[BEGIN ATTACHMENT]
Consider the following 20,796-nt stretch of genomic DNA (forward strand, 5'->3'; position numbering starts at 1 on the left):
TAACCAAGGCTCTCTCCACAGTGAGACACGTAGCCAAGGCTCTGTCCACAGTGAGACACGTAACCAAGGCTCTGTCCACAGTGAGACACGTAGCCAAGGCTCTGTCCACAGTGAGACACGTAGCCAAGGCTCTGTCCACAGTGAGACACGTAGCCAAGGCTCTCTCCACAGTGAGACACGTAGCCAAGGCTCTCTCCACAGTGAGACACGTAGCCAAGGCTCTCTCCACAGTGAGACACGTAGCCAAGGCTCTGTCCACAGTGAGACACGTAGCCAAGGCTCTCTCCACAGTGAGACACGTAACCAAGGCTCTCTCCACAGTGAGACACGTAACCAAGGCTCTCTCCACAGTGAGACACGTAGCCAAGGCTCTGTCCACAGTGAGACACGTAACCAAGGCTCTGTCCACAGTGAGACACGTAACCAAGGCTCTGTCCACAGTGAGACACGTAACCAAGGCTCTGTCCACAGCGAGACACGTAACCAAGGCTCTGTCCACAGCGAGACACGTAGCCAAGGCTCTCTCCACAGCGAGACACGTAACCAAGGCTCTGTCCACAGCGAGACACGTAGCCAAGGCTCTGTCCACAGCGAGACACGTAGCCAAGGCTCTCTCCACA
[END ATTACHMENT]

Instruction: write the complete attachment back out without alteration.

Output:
Consider the following 20,796-nt stretch of genomic DNA (forward strand, 5'->3'; position numbering starts at 1 on the left):
TAACCAAGGCTCTCTCCACAGTGAGACACGTAGCCAAGGCTCTGTCCACAGTGAGACACGTAACCAAGGCTCTGTCCACAGTGAGACACGTAGCCAAGGCTCTGTCCACAGTGAGACACGTAGCCAAGGCTCTGTCCACAGTGAGACACGTAGCCAAGGCTCTCTCCACAGTGAGACACGTAGCCAAGGCTCTCTCCACAGTGAGACACGTAGCCAAGGCTCTCTCCACAGTGAGACACGTAGCCAAGGCTCTGTCCACAGTGAGACACGTAGCCAAGGCTCTCTCCACAGTGAGACACGTAACCAAGGCTCTCTCCACAGTGAGACACGTAACCAAGGCTCTCTCCACAGTGAGACACGTAGCCAAGGCTCTGTCCACAGTGAGACACGTAACCAAGGCTCTGTCCACAGTGAGACACGTAACCAAGGCTCTGTCCACAGTGAGACACGTAACCAAGGCTCTGTCCACAGCGAGACACGTAACCAAGGCTCTGTCCACAGCGAGACACGTAGCCAAGGCTCTCTCCACAGCGAGACACGTAACCAAGGCTCTGTCCACAGCGAGACACGTAGCCAAGGCTCTGTCCACAGCGAGACACGTAGCCAAGGCTCTCTCCACA